WR and Howe: Making KW’s Streets Safe for Pedestrians

How often do you find yourself walking down the street and staring at a phone, or other device? The simple distraction could now warrant you a ticket according to the Phones Down, Heads Up Act introduced recently at Queen’s Park. The bill caused quite a stir when it was introduced in late October by Yvan Baker, MPP.

While I objected to the bill, there’s not much point spending a lot of effort fighting it. First off, it’s a private member’s bill which means that its chances of becoming a law are slim. Even if it does pass, there’s not likely to be any more enforcement than there is of the distracted driving law, which has a much greater chance of protecting pedestrians from death and injury. I also recognize that as a proponent of Vision Zero, the traffic safety project that calls for the elimination of death and serious injuries on our streets, this bill does help address a problem.

Still, I find the law to be like using a sledgehammer to kill a fly that is bugging you. You’ll almost certainly miss the fly and cause unintended damage. It’s just not the best tool to solve the problem.

According to a 2015 Toronto Public Health study, 1 in 8 collisions involved someone walking who was not paying attention. While that’s not insignificant, people who are inattentive due to a phone are only a portion of that stat.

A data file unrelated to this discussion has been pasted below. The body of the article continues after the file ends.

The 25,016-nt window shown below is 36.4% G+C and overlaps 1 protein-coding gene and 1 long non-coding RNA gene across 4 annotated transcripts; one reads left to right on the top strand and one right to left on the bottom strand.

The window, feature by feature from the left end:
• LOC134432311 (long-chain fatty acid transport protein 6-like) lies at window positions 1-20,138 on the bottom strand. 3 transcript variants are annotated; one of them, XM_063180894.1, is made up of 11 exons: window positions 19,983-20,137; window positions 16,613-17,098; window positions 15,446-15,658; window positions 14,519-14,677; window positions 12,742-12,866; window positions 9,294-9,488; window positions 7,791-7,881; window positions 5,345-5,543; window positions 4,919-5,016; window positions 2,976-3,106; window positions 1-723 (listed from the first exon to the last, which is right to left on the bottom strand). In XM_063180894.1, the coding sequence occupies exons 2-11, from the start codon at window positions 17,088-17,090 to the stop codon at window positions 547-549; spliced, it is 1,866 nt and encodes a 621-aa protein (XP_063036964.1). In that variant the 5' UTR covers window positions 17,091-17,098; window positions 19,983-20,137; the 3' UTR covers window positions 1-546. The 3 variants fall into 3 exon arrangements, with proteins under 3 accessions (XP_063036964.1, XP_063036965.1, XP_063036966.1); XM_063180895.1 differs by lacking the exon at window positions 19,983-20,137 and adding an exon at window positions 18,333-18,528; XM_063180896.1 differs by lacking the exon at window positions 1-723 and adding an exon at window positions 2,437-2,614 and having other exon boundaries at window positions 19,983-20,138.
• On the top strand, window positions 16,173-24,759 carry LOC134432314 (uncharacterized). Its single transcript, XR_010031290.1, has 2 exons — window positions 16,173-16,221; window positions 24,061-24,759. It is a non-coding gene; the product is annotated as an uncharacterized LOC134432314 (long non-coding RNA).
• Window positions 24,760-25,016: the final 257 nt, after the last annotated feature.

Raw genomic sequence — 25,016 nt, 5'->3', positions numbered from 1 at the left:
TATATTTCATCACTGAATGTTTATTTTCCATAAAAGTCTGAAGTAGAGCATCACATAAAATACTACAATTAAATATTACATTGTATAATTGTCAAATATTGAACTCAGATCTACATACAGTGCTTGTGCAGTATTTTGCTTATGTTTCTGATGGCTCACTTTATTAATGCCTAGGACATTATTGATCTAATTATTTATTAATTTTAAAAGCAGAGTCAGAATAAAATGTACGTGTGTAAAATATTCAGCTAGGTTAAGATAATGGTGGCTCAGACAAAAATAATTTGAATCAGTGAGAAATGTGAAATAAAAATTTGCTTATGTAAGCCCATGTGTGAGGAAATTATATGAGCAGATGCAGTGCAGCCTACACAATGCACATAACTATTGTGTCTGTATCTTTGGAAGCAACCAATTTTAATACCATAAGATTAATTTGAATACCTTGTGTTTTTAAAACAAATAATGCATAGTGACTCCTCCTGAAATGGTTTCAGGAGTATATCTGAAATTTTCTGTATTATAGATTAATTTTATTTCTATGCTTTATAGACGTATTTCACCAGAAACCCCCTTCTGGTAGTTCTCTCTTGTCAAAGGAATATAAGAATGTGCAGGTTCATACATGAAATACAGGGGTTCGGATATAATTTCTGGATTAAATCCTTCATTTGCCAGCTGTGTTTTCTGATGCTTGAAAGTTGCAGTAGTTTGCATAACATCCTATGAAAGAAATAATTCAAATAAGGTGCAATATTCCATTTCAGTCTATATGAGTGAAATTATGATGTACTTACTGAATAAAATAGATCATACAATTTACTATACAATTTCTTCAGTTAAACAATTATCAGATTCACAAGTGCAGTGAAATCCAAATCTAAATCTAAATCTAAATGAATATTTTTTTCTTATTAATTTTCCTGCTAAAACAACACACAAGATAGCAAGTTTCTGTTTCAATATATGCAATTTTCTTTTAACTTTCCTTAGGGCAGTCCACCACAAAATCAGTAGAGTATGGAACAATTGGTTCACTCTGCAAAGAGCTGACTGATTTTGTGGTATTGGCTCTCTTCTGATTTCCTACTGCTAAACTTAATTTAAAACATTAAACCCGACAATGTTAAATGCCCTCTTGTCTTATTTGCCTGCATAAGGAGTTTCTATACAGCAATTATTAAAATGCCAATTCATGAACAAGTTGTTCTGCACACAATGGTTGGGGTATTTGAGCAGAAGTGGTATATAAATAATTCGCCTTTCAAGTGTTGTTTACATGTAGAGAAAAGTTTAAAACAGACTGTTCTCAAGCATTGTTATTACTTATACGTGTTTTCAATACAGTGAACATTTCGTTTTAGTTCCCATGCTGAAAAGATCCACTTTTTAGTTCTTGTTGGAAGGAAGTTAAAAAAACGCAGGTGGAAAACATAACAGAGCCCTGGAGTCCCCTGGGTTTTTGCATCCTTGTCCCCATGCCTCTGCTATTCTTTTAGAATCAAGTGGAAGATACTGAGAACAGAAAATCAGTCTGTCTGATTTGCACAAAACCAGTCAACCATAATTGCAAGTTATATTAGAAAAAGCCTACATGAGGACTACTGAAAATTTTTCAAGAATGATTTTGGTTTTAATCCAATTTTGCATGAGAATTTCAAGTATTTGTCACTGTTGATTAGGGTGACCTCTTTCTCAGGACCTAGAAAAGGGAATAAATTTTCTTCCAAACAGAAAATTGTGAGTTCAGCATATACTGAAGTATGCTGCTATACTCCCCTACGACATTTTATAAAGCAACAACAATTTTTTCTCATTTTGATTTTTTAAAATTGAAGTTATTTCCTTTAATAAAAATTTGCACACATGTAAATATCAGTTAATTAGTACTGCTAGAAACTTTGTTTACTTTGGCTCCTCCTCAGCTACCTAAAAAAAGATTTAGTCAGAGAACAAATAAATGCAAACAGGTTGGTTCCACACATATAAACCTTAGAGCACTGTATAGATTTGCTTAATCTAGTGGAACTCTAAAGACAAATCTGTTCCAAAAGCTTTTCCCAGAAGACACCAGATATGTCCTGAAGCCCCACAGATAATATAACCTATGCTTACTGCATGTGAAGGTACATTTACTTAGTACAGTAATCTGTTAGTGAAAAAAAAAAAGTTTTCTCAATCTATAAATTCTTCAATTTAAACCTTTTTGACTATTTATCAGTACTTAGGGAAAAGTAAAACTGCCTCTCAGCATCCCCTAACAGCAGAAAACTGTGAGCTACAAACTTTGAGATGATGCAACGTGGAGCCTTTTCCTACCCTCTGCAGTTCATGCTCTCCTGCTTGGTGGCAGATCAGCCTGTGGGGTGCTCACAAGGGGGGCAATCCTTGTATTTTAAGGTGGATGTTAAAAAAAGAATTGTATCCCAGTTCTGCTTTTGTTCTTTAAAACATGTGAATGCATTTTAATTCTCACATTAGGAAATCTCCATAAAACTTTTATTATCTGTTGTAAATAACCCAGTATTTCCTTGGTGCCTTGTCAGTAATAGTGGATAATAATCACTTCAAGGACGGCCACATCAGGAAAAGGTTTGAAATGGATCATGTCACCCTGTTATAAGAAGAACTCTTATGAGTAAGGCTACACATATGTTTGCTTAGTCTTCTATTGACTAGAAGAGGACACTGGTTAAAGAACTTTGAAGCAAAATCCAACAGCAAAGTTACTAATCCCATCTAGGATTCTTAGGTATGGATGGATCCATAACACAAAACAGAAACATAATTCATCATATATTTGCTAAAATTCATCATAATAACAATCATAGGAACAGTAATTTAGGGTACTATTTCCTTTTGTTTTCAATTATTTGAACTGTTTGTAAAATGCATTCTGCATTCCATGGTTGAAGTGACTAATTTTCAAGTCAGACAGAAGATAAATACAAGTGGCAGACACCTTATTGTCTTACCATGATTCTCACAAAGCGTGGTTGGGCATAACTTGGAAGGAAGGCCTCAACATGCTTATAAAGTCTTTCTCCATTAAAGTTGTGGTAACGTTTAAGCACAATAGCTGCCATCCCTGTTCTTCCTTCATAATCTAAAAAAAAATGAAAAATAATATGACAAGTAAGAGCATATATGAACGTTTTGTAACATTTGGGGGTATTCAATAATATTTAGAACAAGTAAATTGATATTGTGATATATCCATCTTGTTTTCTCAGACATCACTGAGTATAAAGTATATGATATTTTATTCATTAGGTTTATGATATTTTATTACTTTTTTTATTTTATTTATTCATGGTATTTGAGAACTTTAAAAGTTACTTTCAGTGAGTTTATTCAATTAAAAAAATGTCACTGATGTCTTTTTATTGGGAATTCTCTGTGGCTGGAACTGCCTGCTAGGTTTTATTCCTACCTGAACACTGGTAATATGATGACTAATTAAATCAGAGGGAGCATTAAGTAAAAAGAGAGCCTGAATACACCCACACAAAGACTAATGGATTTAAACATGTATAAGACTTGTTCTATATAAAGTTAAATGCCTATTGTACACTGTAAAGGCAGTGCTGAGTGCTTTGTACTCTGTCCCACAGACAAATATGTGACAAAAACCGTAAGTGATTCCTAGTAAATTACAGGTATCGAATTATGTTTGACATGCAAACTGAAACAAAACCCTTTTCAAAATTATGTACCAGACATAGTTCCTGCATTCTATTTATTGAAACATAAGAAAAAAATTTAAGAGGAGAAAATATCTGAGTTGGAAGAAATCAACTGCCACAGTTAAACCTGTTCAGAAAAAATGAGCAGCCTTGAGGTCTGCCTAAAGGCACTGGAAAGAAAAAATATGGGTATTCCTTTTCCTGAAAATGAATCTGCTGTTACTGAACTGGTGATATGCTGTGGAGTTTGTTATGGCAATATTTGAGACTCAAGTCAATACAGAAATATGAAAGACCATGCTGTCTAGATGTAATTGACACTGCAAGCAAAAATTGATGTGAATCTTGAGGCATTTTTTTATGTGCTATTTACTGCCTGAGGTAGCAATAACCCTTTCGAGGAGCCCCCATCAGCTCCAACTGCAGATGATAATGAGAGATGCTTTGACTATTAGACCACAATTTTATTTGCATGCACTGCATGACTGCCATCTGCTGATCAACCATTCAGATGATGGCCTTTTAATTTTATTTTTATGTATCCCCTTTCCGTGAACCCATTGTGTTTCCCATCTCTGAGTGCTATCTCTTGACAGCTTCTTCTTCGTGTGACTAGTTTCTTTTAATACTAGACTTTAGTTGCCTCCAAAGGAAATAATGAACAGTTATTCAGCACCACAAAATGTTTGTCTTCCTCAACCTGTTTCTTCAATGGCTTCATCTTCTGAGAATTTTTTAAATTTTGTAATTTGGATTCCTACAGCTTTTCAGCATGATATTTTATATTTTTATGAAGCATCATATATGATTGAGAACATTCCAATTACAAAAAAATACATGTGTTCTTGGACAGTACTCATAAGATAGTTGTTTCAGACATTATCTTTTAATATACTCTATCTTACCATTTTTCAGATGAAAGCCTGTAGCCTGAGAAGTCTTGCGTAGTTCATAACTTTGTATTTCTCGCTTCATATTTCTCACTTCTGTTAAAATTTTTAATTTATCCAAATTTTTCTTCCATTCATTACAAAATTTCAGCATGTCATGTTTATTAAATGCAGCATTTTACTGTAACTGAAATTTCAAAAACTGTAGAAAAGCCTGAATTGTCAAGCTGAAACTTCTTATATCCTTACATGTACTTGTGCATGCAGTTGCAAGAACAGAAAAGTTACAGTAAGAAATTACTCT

The same study reports that the person walking had the right of way in two thirds of all collisions with a vehicle. It doesn’t matter if you’re looking at your phone or not, if you’re in the right place at the right time, you should be safe. That includes the sidewalk that Toronto woman Kristy Hodgson was using when she was killed by a driver who successfully fought the charge of dangerous operation of a motor vehicle causing death.

So while people walking and using cell phones may be a problem, they should not be our priority for ensuring our streets are both safe and walkable. Let’s address the real problems that make our streets so dangerous for people walking.

Each year In Toronto, seniors account for 60 per cent of the pedestrians killed after being hit by a vehicle and 80 per cent were 55 or older. My guess based on the stereotypes of that demographic is that few of them were too busy looking at their phones. More likely they were hit by a driver making a turn who only paid attention to other drivers.

Another big problem is the distance people are asked to walk across major streets. The shorter the distance, the fewer people who are walking that get hit. We must narrow these crossings if we are really concerned about the safety of people walking or using mobility devices.

No matter the distance, the time given for people to walk across is too fast for most seniors and an even bigger problem if they require a mobility device. Let’s follow the lead of the Dutch city of Tilburg where seniors are issued an app that automatically extends the time allowed to cross a street.

We need to start to be less concerned about who is looking at their cell phone while walking and more concerned about ensuring everyone, including seniors and others with mobility concerns, are safe when they are in the right place at what should be the right time. As our society ages, too many people are certain to be killed when walking.